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Depression - What Is It?
Depression - What Types Exist?
Depression - What Are the Main Signs and Symptoms?
Depression - What Are the Possible Causes and Risk Factors?
Depression - Can It Be Associated with Other Disorders?
Depression - What Is the Prevalence and Mortality?
Depression - How Can Psychotherapy Help?
Depression - References
Depression - What Is It?

What Is It?

Depression is a Mood Disorder characterized by maladaptive, intense, prolonged sadness and the loss of pleasure and interest. It may manifest through irritability and physical symptoms with no apparent medical cause. Unlike sadness as an adaptive reaction to adversity, Depression can impair the ability to function in various areas of life. Without intervention, depressive symptoms can escalate to psychosomatic illnesses, psychotic symptoms, suicidal impulses, and may persist for weeks, months, or even years.

Depression - What Types Exist?

What Types Exist?

The classic expression of Depression corresponds to Major Depressive Disorder (symptoms described below), but there are various forms of this illness based on its characteristics and causes:

Persistent Depressive Disorder: Lasts for at least 2 years in adults and 1 year in children.

Pre-Menstrual Dysphoric Disorder: Begins after ovulation and remits a few days after menstruation.

Dysthymia: A depressive mood state that may persist discreetly over years or decades and is irregularly accompanied by major depressive episodes.

Depressive Disorder Induced by Medication / Substance / Medical Condition: Depressive symptoms associated with substance intoxication, withdrawal, medical treatment, or as a physiological consequence of another medical condition.

Disruptive Mood Dysregulation Disorder: Manifests in children and adolescents aged 6 to 18 years (see the 'Child and Adolescent Depression' section).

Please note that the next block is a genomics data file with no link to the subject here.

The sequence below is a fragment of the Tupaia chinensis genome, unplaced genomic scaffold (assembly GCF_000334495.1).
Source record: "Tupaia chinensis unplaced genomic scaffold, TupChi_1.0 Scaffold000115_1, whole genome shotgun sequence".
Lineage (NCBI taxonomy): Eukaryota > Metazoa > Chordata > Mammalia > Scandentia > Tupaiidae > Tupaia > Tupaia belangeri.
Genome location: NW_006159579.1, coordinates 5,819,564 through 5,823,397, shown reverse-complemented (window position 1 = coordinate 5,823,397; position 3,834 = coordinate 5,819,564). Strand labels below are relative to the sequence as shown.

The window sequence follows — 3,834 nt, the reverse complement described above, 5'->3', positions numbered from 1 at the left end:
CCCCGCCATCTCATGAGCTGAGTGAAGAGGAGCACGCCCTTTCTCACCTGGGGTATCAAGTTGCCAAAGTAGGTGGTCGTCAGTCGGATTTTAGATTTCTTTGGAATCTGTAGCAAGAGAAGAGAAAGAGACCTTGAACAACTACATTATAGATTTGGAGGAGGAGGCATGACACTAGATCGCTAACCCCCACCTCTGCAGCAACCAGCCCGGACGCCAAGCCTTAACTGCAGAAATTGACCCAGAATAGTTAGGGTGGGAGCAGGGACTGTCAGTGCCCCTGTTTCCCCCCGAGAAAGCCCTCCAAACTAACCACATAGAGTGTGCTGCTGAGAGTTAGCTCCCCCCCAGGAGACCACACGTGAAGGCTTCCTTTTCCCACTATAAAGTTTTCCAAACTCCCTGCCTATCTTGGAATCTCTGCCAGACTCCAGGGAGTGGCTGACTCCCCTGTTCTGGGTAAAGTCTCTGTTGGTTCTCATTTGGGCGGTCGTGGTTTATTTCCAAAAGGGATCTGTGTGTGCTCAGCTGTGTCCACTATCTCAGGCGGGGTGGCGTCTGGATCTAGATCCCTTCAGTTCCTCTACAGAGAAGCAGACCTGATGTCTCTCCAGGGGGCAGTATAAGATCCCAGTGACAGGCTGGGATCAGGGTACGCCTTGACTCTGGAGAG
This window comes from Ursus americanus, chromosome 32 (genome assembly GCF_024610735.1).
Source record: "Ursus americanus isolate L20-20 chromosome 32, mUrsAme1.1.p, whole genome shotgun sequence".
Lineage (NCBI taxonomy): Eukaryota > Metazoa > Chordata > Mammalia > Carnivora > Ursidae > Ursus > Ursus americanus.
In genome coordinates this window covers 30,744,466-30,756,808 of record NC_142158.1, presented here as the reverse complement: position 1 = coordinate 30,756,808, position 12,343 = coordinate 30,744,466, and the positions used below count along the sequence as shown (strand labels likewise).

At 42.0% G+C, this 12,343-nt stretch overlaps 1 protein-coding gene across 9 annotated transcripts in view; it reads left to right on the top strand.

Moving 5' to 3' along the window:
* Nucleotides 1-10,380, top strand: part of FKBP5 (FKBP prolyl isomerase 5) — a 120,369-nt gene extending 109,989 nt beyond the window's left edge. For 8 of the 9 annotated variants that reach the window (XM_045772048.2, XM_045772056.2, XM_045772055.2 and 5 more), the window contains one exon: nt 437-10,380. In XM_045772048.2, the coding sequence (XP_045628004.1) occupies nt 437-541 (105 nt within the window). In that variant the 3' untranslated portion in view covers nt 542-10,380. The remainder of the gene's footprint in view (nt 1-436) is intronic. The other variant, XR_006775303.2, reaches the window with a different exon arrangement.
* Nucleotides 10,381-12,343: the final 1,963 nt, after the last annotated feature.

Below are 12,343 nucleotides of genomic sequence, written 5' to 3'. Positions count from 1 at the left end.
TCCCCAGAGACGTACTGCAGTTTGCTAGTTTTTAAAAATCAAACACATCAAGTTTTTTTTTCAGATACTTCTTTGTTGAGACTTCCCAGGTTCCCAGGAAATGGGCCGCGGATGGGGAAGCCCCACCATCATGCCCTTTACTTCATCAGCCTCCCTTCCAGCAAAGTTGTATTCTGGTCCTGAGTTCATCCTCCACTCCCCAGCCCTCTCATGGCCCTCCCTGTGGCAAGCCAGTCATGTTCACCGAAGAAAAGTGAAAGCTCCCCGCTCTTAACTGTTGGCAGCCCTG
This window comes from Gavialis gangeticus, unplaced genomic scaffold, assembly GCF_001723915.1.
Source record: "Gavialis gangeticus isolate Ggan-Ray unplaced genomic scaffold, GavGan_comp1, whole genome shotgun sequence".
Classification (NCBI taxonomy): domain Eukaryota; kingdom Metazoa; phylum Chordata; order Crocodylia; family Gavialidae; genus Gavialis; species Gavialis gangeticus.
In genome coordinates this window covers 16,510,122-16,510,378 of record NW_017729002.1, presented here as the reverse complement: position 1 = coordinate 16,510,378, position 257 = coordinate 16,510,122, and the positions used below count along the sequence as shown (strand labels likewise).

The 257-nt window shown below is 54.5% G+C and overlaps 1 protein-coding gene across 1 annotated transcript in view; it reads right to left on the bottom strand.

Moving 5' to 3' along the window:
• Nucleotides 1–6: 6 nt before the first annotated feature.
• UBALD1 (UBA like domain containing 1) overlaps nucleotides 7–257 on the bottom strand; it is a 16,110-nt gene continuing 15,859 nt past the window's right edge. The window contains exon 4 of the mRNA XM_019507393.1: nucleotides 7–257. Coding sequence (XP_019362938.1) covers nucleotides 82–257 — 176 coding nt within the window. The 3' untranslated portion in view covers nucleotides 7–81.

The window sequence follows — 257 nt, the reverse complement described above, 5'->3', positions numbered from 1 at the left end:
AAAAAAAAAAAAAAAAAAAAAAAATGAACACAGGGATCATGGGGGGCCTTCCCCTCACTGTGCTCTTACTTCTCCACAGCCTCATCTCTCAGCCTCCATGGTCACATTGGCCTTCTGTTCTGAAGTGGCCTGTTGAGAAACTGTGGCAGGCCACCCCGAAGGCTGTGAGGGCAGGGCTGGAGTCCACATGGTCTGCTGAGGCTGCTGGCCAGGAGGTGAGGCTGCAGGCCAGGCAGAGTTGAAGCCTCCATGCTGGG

Depression - What Are the Main Signs and Symptoms?

What Are the Main Signs and Symptoms?

The main symptoms of a Major Depressive Episode are characterized by a depressive mood state observed by oneself (the person may feel sad, empty, or hopeless) or by others (others may notice increased irritability or crying spells) and the loss of interest or pleasure in most activities. These symptoms may be accompanied by other signs, including:

  • Changes in weight or appetite, unrelated to diet;
  • Insomnia (difficulty falling asleep, waking up during the night, or waking up too early) or hypersomnia (excessive need for sleep);
  • Psychomotor agitation or retardation;
  • Fatigue or loss of energy;
  • Feelings of excessive or even delusional guilt or worthlessness;
  • Difficulty concentrating, remembering, and making decisions;
  • Recurrent thoughts of death, suicidal ideation, specific suicide plans, or, in severe cases, suicide attempts.

We may be dealing with a depressive episode when these symptoms occur for two consecutive weeks, most of the time. The consequences can vary - while some depressed individuals, even with extra effort, can maintain almost normal functioning, others may be unable to work or care for themselves.

Depression - What Are the Possible Causes and Risk Factors?

What Are the Possible Causes and Risk Factors?

Biological Factors

  • Neurochemical function: Low Dopamine and Serotonin and dysregulation in Adrenaline and Noradrenaline.